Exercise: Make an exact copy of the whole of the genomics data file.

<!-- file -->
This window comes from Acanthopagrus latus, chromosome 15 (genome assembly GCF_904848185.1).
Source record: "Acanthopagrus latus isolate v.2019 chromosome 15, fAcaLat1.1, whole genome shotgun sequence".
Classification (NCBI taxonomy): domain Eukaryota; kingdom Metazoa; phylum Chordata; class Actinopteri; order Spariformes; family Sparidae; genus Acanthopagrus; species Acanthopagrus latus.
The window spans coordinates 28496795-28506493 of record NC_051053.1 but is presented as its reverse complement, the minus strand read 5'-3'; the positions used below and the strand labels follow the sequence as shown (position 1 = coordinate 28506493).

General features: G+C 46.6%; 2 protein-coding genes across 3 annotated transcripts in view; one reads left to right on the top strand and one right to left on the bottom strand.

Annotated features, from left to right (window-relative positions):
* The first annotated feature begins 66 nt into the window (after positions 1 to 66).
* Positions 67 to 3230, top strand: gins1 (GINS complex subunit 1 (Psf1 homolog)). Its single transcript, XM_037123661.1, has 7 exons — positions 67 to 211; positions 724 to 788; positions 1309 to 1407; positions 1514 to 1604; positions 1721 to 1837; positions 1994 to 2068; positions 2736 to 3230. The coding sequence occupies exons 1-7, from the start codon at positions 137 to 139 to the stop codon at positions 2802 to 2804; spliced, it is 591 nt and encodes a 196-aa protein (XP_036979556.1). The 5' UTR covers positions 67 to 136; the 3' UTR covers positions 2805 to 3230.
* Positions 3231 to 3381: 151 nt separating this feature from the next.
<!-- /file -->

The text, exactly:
This window comes from Acanthopagrus latus, chromosome 15 (genome assembly GCF_904848185.1).
Source record: "Acanthopagrus latus isolate v.2019 chromosome 15, fAcaLat1.1, whole genome shotgun sequence".
Classification (NCBI taxonomy): domain Eukaryota; kingdom Metazoa; phylum Chordata; class Actinopteri; order Spariformes; family Sparidae; genus Acanthopagrus; species Acanthopagrus latus.
The window spans coordinates 28496795-28506493 of record NC_051053.1 but is presented as its reverse complement, the minus strand read 5'-3'; the positions used below and the strand labels follow the sequence as shown (position 1 = coordinate 28506493).

General features: G+C 46.6%; 2 protein-coding genes across 3 annotated transcripts in view; one reads left to right on the top strand and one right to left on the bottom strand.

Annotated features, from left to right (window-relative positions):
* The first annotated feature begins 66 nt into the window (after positions 1 to 66).
* Positions 67 to 3230, top strand: gins1 (GINS complex subunit 1 (Psf1 homolog)). Its single transcript, XM_037123661.1, has 7 exons — positions 67 to 211; positions 724 to 788; positions 1309 to 1407; positions 1514 to 1604; positions 1721 to 1837; positions 1994 to 2068; positions 2736 to 3230. The coding sequence occupies exons 1-7, from the start codon at positions 137 to 139 to the stop codon at positions 2802 to 2804; spliced, it is 591 nt and encodes a 196-aa protein (XP_036979556.1). The 5' UTR covers positions 67 to 136; the 3' UTR covers positions 2805 to 3230.
* Positions 3231 to 3381: 151 nt separating this feature from the next.